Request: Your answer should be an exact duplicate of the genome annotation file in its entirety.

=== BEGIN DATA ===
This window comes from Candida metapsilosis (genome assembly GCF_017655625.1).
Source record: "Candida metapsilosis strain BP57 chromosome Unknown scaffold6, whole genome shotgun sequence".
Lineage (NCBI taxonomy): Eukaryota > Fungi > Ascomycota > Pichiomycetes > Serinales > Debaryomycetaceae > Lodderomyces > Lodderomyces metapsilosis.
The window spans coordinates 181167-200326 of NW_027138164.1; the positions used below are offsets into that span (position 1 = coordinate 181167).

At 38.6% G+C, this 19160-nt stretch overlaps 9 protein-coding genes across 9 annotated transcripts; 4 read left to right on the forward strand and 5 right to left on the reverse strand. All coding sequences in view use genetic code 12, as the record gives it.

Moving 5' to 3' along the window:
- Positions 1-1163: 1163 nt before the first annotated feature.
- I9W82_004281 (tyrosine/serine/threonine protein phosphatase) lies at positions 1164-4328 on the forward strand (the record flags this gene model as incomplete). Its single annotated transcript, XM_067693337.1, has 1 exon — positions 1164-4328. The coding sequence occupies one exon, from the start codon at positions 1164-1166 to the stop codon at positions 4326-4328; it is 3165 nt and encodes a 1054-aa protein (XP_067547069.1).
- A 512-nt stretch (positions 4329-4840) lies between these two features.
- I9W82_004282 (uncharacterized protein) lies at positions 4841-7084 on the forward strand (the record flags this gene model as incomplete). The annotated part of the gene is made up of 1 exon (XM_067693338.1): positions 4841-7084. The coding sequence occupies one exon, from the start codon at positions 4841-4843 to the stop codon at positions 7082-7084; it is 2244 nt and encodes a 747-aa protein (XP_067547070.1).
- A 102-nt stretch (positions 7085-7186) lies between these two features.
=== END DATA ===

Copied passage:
This window comes from Candida metapsilosis (genome assembly GCF_017655625.1).
Source record: "Candida metapsilosis strain BP57 chromosome Unknown scaffold6, whole genome shotgun sequence".
Lineage (NCBI taxonomy): Eukaryota > Fungi > Ascomycota > Pichiomycetes > Serinales > Debaryomycetaceae > Lodderomyces > Lodderomyces metapsilosis.
The window spans coordinates 181167-200326 of NW_027138164.1; the positions used below are offsets into that span (position 1 = coordinate 181167).

At 38.6% G+C, this 19160-nt stretch overlaps 9 protein-coding genes across 9 annotated transcripts; 4 read left to right on the forward strand and 5 right to left on the reverse strand. All coding sequences in view use genetic code 12, as the record gives it.

Moving 5' to 3' along the window:
- Positions 1-1163: 1163 nt before the first annotated feature.
- I9W82_004281 (tyrosine/serine/threonine protein phosphatase) lies at positions 1164-4328 on the forward strand (the record flags this gene model as incomplete). Its single annotated transcript, XM_067693337.1, has 1 exon — positions 1164-4328. The coding sequence occupies one exon, from the start codon at positions 1164-1166 to the stop codon at positions 4326-4328; it is 3165 nt and encodes a 1054-aa protein (XP_067547069.1).
- A 512-nt stretch (positions 4329-4840) lies between these two features.
- I9W82_004282 (uncharacterized protein) lies at positions 4841-7084 on the forward strand (the record flags this gene model as incomplete). The annotated part of the gene is made up of 1 exon (XM_067693338.1): positions 4841-7084. The coding sequence occupies one exon, from the start codon at positions 4841-4843 to the stop codon at positions 7082-7084; it is 2244 nt and encodes a 747-aa protein (XP_067547070.1).
- A 102-nt stretch (positions 7085-7186) lies between these two features.